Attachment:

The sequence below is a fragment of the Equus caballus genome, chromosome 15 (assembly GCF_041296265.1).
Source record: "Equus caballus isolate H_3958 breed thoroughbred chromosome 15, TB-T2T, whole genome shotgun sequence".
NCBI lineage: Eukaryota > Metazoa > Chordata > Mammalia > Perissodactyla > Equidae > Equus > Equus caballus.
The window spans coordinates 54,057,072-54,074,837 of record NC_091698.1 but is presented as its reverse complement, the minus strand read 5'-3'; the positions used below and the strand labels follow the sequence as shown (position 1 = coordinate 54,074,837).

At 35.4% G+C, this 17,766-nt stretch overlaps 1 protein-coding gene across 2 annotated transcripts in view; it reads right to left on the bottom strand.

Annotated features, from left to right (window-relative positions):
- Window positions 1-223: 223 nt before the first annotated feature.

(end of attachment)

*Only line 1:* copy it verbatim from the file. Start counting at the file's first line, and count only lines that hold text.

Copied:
The sequence below is a fragment of the Equus caballus genome, chromosome 15 (assembly GCF_041296265.1).